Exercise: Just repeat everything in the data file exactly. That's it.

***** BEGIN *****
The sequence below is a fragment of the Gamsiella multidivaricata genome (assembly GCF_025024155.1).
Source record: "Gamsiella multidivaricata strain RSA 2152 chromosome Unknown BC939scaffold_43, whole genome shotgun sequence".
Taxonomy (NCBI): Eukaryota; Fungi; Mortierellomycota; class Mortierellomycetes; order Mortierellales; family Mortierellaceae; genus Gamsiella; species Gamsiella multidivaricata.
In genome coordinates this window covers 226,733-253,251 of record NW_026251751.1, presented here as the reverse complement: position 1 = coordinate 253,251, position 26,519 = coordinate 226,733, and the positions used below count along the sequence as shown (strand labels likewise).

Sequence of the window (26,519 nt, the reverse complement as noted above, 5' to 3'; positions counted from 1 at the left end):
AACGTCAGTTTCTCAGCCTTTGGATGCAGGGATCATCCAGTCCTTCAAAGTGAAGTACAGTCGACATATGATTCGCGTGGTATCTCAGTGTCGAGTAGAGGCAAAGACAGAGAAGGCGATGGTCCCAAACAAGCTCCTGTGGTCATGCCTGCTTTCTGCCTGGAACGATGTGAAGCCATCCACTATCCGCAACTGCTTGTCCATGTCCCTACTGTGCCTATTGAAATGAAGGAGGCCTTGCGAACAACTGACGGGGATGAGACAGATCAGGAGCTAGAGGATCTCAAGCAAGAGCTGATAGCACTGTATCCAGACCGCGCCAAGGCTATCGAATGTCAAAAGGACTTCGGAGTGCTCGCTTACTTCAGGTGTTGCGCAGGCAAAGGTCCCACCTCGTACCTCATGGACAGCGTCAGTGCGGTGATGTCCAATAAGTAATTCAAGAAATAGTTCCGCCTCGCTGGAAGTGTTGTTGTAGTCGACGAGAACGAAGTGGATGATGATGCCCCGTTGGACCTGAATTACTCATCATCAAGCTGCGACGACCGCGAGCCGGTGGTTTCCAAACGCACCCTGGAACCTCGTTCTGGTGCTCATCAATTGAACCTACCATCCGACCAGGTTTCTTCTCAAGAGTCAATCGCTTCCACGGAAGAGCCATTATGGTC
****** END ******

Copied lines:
The sequence below is a fragment of the Gamsiella multidivaricata genome (assembly GCF_025024155.1).
Source record: "Gamsiella multidivaricata strain RSA 2152 chromosome Unknown BC939scaffold_43, whole genome shotgun sequence".
Taxonomy (NCBI): Eukaryota; Fungi; Mortierellomycota; class Mortierellomycetes; order Mortierellales; family Mortierellaceae; genus Gamsiella; species Gamsiella multidivaricata.
In genome coordinates this window covers 226,733-253,251 of record NW_026251751.1, presented here as the reverse complement: position 1 = coordinate 253,251, position 26,519 = coordinate 226,733, and the positions used below count along the sequence as shown (strand labels likewise).

Sequence of the window (26,519 nt, the reverse complement as noted above, 5' to 3'; positions counted from 1 at the left end):
AACGTCAGTTTCTCAGCCTTTGGATGCAGGGATCATCCAGTCCTTCAAAGTGAAGTACAGTCGACATATGATTCGCGTGGTATCTCAGTGTCGAGTAGAGGCAAAGACAGAGAAGGCGATGGTCCCAAACAAGCTCCTGTGGTCATGCCTGCTTTCTGCCTGGAACGATGTGAAGCCATCCACTATCCGCAACTGCTTGTCCATGTCCCTACTGTGCCTATTGAAATGAAGGAGGCCTTGCGAACAACTGACGGGGATGAGACAGATCAGGAGCTAGAGGATCTCAAGCAAGAGCTGATAGCACTGTATCCAGACCGCGCCAAGGCTATCGAATGTCAAAAGGACTTCGGAGTGCTCGCTTACTTCAGGTGTTGCGCAGGCAAAGGTCCCACCTCGTACCTCATGGACAGCGTCAGTGCGGTGATGTCCAATAAGTAATTCAAGAAATAGTTCCGCCTCGCTGGAAGTGTTGTTGTAGTCGACGAGAACGAAGTGGATGATGATGCCCCGTTGGACCTGAATTACTCATCATCAAGCTGCGACGACCGCGAGCCGGTGGTTTCCAAACGCACCCTGGAACCTCGTTCTGGTGCTCATCAATTGAACCTACCATCCGACCAGGTTTCTTCTCAAGAGTCAATCGCTTCCACGGAAGAGCCATTATGGTC